Page 363
            Page 364
            Page 365
            Page 366
        Flora's choice
            Page 367
            Page 368
    In-door exercises & out-door recreations
        Page 369
        Page 370
        In-door exercises
            Page 371
            Page 372
            Page 373
            Page 374
            Page 375
            Page 376
            Page 377
            Page 378
            Page 379
            Page 380
            Page 381
            Page 382
            Page 383
            Page 384
            Page 385
            Page 386
            Page 387
            Page 388
            Page 389
            Page 390
            Page 391
            Page 392
            Page 393
            Page 394
            Page 395
            Page 396
            Page 397
            Page 398
            Page 399
            Page 400
            Page 401
            Page 402
            Page 403
            Page 404
            Page 405
            Page 406
            Page 407
            Page 408
            Page 409
            Page 410
            Page 411
        Out-door recreations
            Page 412
            Page 413
            Page 414
            Page 415
            Page 416
            Page 417
            Page 418
            Page 419
            Page 420
            Page 421
            Page 422
            Page 423
            Page 424
            Page 425
            Page 426
            Page 427
            Page 428
            Page 429
            Page 430
            Page 431
            Page 432
            Page 433
            Page 434
            Page 435
            Page 436
            Page 437
            Page 438
            Page 439
            Page 440
            Page 441
            Page 442
            Page 443
            Page 444
            Page 445
            Page 446
            Page 447
            Page 448
            Page 449
            Page 450
            Page 451
            Page 452
            Page 453
            Page 454
            Page 455
            Page 456
            Page 457
            Page 458
            Page 459
            Page 460
            Page 461
            Page 462
            Page 463
            Page 464
            Page 465
            Page 466
            Page 467
            Page 468
            Page 469
            Page 470
            Page 471
            Page 472
            Page 473
            Page 474
            Page 475
            Page 476
            Page 477
            Page 478
            Page 479
            Page 480
    Back Cover
        Back Cover 1
        Back Cover 2
Full Text


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61 e artrtailntnt of 6irls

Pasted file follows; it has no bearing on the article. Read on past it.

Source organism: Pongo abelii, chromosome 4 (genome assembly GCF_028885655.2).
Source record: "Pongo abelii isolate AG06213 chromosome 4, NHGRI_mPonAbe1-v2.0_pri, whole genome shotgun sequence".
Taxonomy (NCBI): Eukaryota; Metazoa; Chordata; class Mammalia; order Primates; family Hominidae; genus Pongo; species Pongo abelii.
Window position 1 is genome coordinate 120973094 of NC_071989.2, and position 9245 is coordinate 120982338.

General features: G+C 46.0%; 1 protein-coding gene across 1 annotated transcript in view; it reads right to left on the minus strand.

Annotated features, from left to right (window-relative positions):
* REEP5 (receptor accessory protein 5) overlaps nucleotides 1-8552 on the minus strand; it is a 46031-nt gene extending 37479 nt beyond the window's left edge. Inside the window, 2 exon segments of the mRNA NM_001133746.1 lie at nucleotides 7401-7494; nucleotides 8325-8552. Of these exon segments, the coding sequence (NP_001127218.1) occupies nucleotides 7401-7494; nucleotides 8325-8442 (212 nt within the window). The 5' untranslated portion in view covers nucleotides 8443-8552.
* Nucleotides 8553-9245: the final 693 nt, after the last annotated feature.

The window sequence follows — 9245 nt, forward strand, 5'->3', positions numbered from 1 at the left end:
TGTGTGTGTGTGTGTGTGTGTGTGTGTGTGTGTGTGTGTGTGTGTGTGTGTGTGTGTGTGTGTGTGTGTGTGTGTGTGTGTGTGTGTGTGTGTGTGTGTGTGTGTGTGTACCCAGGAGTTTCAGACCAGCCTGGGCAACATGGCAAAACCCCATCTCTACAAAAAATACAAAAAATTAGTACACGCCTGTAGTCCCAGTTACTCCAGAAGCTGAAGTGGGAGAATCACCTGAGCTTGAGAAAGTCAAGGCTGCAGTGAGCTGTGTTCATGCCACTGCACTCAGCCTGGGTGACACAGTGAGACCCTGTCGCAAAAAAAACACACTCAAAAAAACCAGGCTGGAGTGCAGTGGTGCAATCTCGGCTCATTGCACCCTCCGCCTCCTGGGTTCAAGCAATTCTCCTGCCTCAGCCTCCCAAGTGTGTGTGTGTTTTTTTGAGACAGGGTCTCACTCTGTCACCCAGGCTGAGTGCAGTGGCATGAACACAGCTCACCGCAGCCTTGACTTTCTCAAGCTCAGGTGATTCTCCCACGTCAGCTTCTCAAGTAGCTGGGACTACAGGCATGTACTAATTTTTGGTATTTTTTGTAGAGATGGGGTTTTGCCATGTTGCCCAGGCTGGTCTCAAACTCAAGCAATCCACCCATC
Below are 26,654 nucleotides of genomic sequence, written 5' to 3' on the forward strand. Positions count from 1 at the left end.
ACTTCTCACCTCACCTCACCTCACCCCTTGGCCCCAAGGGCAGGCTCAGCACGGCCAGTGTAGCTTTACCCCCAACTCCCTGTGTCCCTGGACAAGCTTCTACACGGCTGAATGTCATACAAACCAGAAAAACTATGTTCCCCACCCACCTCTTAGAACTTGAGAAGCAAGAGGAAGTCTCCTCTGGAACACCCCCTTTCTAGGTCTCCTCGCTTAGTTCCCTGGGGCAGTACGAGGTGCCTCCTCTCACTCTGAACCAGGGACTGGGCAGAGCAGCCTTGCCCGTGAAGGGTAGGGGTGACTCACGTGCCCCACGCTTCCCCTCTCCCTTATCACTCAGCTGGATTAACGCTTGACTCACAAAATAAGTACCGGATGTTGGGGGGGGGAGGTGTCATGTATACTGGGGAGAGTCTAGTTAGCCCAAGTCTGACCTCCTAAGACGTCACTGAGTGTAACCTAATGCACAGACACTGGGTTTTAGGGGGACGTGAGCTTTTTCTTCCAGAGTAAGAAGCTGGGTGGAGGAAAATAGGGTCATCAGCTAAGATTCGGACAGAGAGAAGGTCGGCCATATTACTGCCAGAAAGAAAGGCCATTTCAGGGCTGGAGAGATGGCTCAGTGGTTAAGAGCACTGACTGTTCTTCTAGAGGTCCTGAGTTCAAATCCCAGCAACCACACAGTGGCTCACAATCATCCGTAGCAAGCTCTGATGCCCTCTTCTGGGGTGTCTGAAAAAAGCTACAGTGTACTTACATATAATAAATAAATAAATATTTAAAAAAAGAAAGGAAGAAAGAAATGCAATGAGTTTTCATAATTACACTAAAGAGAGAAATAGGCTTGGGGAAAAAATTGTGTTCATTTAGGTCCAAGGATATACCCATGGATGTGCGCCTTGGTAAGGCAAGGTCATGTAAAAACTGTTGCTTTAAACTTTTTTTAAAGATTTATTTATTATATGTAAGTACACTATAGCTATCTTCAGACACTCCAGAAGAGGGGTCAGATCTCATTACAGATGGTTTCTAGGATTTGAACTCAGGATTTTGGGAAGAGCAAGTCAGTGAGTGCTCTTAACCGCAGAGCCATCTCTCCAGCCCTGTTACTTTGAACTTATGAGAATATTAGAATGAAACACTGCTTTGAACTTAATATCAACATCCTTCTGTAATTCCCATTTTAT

RECREATIVE Education for Girls has scarcely received the attention
in Literature that it demands. Much in this departmcut has been
done for Boys, for whom Science has been popularised, and active
Games multiplied ; but their young sisters have been allowed to waste
too many of their home hours in frivolity and indolence, until the\
indeed come to regard the great world as a Nursery, or a Vanity Fair.
Intellectual pursuits awaken neither the envies nor the jealousies so
apt to spring up in girlish bosoms. The more varied the range of ideas
in girls, the less room for conceit, presumption, and folly. Recreative
Education corrects bad temper, produces ge nt!cness, feeds the small
sweet charities," and effectually counteracts the IilIi,. apathy of
modern fashionable manners.
In Recreative Education we place foremost the culture of the hear.
It is of no mean consequence to prompt the susceptibilities of girls to
expand generously, and to elevate them above the narrow range of
common life. Nothing is more likely to do this than the study of
female character in its higher manifestations, especially in the Bible,
where every form of feminine virtue is to be found. Hence the Bible
Stories of Eminent Women in this volume. Following the Sacred
narrative with strict fidelity, the Writers interweave with the wonderful
Scriptural outlines selch matter as, without any violation of truth, may
interest the feelings and the fancy of the young, and convince those
who have not yet taken delight in the Inspired Work, that it contain-
the most marvellous and delightful, as well as the most amusing and
instructive, feminine episodes in the world.
The second department of this volume proceeds upon the assumption
that every little girl will be glad to have placed in her hands complete
rudimental instructions in all the branches of Ornamental Needlework.
No other teacher than this book will be necessary for any intelligent
girl to learn Crochet, Netting, Knitting, Embroidery, all tl~i varieties o(,
Lace and Wool-work, Tapestry, Braiding, Tambour, &e. 'lhe 1)irections
given are full and clear; and the few choice Designs that accompany
them are easily worked out.
Paper Modelling can be learned from our Instructions and Diagramn


and by this means the drawing-room can be made gay throughout the
winter. Paper imitations of flowers, tasteful\ arranged in a vase, ma\
be made to exhibit a bouquet tit for an Emupre.ss. Here, also will be found
constructed the Feather-srceen fir their winter fire, Ornamental Paper for
the grate in summer, and splendid imitations of Porcelain in Setvres.
Etruscan, Japanese, and Assyrian--all which may be produced with
positive certainty and facility .
Our third department consists of Rieadings selected n ith great care
from German and other poetry-from fairy lore and domestic life.
In describing Chamber Birds, and how to manage them, tile Editor
has been guided by the conviction that girls will a'ai\ s love to have
birds in their homes; and, as it is just possible to make the little captives
happy there, the instructions show how this may be accomplished. But